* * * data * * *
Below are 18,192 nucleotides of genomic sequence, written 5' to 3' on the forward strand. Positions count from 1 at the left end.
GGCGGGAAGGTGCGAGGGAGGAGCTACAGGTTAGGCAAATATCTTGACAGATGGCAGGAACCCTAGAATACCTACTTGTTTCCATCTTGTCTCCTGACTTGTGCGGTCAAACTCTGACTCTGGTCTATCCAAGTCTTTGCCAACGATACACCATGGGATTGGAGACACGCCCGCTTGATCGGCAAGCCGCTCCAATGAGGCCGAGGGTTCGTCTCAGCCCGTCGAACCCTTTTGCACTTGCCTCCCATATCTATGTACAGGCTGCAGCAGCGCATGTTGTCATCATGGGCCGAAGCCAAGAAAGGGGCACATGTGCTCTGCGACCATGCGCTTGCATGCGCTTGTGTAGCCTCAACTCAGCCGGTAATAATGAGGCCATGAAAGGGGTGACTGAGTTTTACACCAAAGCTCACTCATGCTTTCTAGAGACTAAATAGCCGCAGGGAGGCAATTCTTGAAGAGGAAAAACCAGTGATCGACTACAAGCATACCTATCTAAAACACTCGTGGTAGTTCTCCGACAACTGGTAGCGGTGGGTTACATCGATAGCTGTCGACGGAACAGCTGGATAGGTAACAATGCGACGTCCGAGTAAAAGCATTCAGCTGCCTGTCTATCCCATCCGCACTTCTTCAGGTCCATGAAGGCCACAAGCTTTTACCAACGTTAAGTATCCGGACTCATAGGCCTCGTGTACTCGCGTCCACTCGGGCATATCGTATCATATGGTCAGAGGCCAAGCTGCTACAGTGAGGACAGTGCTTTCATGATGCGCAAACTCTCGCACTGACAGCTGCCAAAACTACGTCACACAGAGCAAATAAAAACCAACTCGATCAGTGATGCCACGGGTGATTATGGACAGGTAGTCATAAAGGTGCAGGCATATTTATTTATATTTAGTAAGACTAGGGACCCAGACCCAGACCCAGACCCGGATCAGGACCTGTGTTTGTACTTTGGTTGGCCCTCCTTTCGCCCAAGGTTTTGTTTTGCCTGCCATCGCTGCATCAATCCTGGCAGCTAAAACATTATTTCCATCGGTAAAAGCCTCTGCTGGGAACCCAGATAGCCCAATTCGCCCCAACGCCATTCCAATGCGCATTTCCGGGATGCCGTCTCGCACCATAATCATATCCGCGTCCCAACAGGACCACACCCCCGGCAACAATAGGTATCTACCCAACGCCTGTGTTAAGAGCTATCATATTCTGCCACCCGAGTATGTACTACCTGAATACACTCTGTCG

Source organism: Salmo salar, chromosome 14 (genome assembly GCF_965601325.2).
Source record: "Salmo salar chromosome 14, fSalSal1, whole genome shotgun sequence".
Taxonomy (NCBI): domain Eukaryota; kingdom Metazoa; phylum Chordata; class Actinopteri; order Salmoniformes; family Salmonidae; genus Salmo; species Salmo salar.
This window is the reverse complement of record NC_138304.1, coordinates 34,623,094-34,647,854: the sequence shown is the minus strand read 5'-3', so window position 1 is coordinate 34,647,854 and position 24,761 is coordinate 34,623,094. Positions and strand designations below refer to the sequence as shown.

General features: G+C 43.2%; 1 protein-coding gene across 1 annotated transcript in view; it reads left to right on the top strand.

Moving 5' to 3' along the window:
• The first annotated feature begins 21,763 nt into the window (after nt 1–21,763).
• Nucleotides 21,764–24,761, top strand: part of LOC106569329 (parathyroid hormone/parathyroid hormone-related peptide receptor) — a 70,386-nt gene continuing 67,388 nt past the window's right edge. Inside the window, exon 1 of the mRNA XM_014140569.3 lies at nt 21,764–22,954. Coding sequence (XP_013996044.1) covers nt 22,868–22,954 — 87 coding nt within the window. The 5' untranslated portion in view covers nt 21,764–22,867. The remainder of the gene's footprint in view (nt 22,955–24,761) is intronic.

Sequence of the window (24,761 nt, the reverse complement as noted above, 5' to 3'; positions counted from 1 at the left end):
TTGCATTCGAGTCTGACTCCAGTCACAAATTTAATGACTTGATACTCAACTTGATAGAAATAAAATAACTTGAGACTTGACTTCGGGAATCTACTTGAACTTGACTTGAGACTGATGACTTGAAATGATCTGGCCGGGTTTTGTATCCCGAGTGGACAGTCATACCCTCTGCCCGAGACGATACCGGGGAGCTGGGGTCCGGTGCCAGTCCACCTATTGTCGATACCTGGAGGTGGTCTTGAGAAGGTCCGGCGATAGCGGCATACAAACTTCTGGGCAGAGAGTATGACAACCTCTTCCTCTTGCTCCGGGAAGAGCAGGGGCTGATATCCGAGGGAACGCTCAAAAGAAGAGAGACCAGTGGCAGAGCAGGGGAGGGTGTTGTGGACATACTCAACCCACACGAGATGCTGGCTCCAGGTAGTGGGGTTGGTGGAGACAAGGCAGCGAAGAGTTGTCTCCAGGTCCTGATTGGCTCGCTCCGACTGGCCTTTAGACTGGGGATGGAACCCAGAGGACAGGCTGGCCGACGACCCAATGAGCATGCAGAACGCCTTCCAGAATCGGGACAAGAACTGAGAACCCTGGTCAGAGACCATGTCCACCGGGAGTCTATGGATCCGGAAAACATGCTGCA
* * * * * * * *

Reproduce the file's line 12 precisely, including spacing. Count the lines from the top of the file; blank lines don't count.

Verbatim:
TTGCATTCGAGTCTGACTCCAGTCACAAATTTAATGACTTGATACTCAACTTGATAGAAATAAAATAACTTGAGACTTGACTTCGGGAATCTACTTGAACTTGACTTGAGACTGATGACTTGAAATGATCTGGCCGGGTTTTGTATCCCGAGTGGACAGTCATACCCTCTGCCCGAGACGATACCGGGGAGCTGGGGTCCGGTGCCAGTCCACCTATTGTCGATACCTGGAGGTGGTCTTGAGAAGGTCCGGCGATAGCGGCATACAAACTTCTGGGCAGAGAGTATGACAACCTCTTCCTCTTGCTCCGGGAAGAGCAGGGGCTGATATCCGAGGGAACGCTCAAAAGAAGAGAGACCAGTGGCAGAGCAGGGGAGGGTGTTGTGGACATACTCAACCCACACGAGATGCTGGCTCCAGGTAGTGGGGTTGGTGGAGACAAGGCAGCGAAGAGTTGTCTCCAGGTCCTGATTGGCTCGCTCCGACTGGCCTTTAGACTGGGGATGGAACCCAGAGGACAGGCTGGCCGACGACCCAATGAGCATGCAGAACGCCTTCCAGAATCGGGACAAGAACTGAGAACCCTGGTCAGAGACCATGTCCACCGGGAGTCTATGGATCCGGAAAACATGCTGCA